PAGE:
Jordan flag Jordan: Buying and Selling

International convention and customs procedures of Jordan

International Conventions
Member of the World Trade Organization (WTO)
Party to the Kyoto Protocol
Party to the Washington Convention on International Trade in Endangered Species of Wild Fauna and Flora
Party to the Basel Convention on the Control of Transboundary Movements of Hazardous Wastes and Their Disposal
Party to the Montreal Protocol on Substances That Deplete the Ozone Layer
International Economic Cooperation
The Jordanian economy is very open. The country is part of the Greater Arab Free Trade Area(GAFTA), a pact of the Arab League entered into force in January 2005 which aims to form an Arabic free trade area. It has also signed bilateral free trade agreements with most of the countries of the Arab League. Jordan has also signed an agreement with the European Free Trade Association (EFTA), the United States and Singapore. Jordan has signed the Euro-Mediterranean Association Agreement which provides for a free trade area between the European Union and the other signatory countries. Finally, Jordan is a member of the Agadir agreement which provides for a system of free trade between Jordan, Tunisia and Egypt. Jordan also signed a Free Trade Agreement with Canada.
Non Tariff Barriers
The Jordanian trade system is in full liberalization. An import license is normally not necessary but an exchange permit is. However, it is obtained in an automatic way and allows you to pay on presentation of the documents or to open a documentary credit.
There are quantitative limitations on the import of certain manufactured goods and it is forbidden to import tomatoes, fresh milk, mineral water, table salt and plastic waste. Some specific products are reserved for the State's business such as sugar, wheat, flour, rice, powdered milk, cigarillos, frozen chicken, lentils and olive oil.
A license for the import of fruits, vegetables, certain chemicals, medicines, some foodstuffs and telecommunications equipment is required. Some products also require a license from various public organizations.
Customs Duties and Taxes on Imports
Customs duties are governed by law n°20/98. This provides for a progressive reduction of applicable duties with an upper limit in 2003 of 30% (40% in 1998). This rate should be brought down to 20% maximum in 2010. There is thus a scale of five rates for the most common goods: 0%, 5%, 10%, 20% or 30%. Alcohol and tobacco are taxed on a scale from 50 to 180%.  Imports of raw materials and machinery for the production of  capital  equipment as well as basic foodstuffs are exempted from Customs tax.
Customs Classification
Jordan uses the Harmonized System.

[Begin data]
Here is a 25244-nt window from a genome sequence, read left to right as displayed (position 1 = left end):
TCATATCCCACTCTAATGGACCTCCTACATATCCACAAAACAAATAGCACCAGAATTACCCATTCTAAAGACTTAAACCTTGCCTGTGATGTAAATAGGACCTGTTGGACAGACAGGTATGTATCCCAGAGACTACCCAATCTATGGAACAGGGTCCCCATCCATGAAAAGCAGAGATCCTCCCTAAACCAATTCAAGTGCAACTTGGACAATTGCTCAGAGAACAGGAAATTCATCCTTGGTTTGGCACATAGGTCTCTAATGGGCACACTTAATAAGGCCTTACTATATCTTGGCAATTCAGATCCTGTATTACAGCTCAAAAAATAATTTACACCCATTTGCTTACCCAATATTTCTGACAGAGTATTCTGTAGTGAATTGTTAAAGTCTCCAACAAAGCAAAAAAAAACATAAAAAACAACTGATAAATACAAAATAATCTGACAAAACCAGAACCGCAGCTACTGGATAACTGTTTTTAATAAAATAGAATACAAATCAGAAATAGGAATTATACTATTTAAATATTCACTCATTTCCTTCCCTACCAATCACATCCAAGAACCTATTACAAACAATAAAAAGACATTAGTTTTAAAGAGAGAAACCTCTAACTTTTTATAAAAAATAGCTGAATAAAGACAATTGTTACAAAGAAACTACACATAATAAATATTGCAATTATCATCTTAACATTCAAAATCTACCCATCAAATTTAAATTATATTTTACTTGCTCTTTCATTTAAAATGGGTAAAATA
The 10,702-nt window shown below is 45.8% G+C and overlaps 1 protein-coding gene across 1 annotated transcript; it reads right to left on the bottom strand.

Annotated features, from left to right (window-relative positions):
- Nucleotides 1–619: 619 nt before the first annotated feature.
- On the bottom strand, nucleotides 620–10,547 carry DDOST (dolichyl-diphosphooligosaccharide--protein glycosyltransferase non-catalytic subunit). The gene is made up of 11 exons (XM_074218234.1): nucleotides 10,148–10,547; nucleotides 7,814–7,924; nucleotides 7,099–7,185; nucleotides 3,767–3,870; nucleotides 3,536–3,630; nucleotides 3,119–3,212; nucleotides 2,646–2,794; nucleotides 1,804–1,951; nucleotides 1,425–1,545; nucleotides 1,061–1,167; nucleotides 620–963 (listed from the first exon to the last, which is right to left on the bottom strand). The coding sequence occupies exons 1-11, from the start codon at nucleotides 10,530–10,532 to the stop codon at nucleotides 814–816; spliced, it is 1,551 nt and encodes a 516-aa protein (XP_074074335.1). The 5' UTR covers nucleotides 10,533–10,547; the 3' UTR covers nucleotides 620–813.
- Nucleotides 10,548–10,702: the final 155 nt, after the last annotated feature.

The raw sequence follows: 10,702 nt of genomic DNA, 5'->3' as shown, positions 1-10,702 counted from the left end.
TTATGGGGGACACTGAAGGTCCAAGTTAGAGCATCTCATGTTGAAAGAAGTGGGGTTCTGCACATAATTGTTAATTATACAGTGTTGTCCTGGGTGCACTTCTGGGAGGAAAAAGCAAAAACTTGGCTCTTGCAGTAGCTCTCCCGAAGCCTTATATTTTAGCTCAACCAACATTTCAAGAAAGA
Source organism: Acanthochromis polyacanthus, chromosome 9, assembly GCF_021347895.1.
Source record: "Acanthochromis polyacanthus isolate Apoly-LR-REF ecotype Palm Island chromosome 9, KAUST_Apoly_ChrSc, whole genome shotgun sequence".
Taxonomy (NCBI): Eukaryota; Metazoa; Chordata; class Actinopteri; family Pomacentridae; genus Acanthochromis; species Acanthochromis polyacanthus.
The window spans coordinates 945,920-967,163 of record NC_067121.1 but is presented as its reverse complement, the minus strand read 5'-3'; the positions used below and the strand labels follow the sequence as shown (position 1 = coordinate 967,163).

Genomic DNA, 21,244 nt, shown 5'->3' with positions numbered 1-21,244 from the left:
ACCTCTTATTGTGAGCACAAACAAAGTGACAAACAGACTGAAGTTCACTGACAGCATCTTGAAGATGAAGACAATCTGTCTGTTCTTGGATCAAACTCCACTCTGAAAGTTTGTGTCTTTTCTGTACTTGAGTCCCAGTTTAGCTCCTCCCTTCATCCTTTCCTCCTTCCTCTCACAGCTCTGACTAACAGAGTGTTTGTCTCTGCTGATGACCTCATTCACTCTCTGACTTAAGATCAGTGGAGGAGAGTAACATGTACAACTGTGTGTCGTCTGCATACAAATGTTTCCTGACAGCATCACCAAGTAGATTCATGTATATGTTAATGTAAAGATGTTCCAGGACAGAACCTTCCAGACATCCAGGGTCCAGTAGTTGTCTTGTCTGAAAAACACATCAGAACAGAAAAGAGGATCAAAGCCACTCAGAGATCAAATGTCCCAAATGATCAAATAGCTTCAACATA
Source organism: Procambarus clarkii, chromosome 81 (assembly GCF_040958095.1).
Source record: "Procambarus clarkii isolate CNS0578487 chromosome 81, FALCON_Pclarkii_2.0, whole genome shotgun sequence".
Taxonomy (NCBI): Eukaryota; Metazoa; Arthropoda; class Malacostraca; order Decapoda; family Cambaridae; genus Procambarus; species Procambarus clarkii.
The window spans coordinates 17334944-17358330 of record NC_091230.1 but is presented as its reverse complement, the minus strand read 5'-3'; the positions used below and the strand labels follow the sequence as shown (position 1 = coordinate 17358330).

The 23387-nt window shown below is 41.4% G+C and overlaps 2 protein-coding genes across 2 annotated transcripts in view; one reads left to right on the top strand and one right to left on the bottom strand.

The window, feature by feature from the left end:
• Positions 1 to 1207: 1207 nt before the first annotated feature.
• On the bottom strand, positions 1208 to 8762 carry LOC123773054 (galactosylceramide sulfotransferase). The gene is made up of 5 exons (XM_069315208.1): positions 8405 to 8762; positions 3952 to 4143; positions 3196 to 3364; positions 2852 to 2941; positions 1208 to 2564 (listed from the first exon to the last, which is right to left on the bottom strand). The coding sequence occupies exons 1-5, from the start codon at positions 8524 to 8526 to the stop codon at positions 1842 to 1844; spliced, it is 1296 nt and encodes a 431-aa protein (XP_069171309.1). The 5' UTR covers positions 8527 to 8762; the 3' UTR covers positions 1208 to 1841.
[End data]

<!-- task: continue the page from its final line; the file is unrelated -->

Import Procedures
The documents required for importing a product into Jordan are:

  • a bill of lading for imports coming in through the port of Aqaba
  • an air waybill for products imported by air or a transporter's certificate for goods having transited by land.
  • a declaration of Arab transit for goods having transited Arab countries which are not neighbours of Jordan.
  • an invoice showing the quantity, type and numbers of the goods as well as their weight, value and the names of the buyer and seller.
  • a certificate of origin
  • a declaration of value for goods whose value is over 2 000 JD.
  • an exit permit for goods warehoused in free zones.

Also, it should be noted that Jordan uses the system of the single administrative document (SAD) for import declarations. This means that the declaration is directly submitted by the importer or the licenced seller through the Asycuda system. The system validates the entry, gives a registration number and indicates if the entry is green (no inspection), orange (inspection of the documents) or red (inspection of the documents and the goods). A paper copy of the declaration is given to Customs accompanied by the supporting documents if necessary. All Jordanian and foreign trading companies must either obtain an importer’s card from the Ministry of Industry and Trade for customs clearance purposes or pay a Customs fee equivalent to five per cent of the value of the imported goods. For non-trading entities such as banks, hospitals and hotels, the Ministry issues a special limited card that allows the import of goods specific to that entity’s purpose.

Certain products such as fruits, chemicals, medicines or telecommunications equipment require an import license. For more information, please visit the website of Jordanian Customs.

Importing Samples
Samples are exempt from Customs duty. Their value must not be over 10 JD excluding transport costs.

To go further, check out our service Import controls and Export controls.

For Further Information
Jordanian Customs Office

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Latest Update: April 2024